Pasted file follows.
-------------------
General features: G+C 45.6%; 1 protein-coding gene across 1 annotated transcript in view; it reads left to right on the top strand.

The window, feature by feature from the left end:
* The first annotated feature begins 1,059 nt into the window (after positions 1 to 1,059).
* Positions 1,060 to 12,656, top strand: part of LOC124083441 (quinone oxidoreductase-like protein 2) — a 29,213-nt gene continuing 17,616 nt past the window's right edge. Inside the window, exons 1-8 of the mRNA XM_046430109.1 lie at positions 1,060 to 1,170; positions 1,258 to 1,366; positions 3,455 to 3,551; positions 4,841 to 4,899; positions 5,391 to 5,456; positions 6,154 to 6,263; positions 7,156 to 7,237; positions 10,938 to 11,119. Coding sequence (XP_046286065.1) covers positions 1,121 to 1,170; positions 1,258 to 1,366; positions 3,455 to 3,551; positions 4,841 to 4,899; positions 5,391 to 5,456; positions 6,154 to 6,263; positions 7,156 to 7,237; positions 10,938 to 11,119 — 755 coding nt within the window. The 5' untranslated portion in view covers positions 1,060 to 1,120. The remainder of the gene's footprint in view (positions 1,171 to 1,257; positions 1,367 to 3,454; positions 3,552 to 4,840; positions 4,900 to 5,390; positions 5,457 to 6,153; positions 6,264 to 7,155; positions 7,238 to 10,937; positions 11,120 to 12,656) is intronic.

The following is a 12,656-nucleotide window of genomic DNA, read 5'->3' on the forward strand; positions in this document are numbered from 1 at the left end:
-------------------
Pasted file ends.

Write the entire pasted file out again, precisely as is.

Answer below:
General features: G+C 45.6%; 1 protein-coding gene across 1 annotated transcript in view; it reads left to right on the top strand.

The window, feature by feature from the left end:
* The first annotated feature begins 1,059 nt into the window (after positions 1 to 1,059).
* Positions 1,060 to 12,656, top strand: part of LOC124083441 (quinone oxidoreductase-like protein 2) — a 29,213-nt gene continuing 17,616 nt past the window's right edge. Inside the window, exons 1-8 of the mRNA XM_046430109.1 lie at positions 1,060 to 1,170; positions 1,258 to 1,366; positions 3,455 to 3,551; positions 4,841 to 4,899; positions 5,391 to 5,456; positions 6,154 to 6,263; positions 7,156 to 7,237; positions 10,938 to 11,119. Coding sequence (XP_046286065.1) covers positions 1,121 to 1,170; positions 1,258 to 1,366; positions 3,455 to 3,551; positions 4,841 to 4,899; positions 5,391 to 5,456; positions 6,154 to 6,263; positions 7,156 to 7,237; positions 10,938 to 11,119 — 755 coding nt within the window. The 5' untranslated portion in view covers positions 1,060 to 1,120. The remainder of the gene's footprint in view (positions 1,171 to 1,257; positions 1,367 to 3,454; positions 3,552 to 4,840; positions 4,900 to 5,390; positions 5,457 to 6,153; positions 6,264 to 7,155; positions 7,238 to 10,937; positions 11,120 to 12,656) is intronic.

The following is a 12,656-nucleotide window of genomic DNA, read 5'->3' on the forward strand; positions in this document are numbered from 1 at the left end: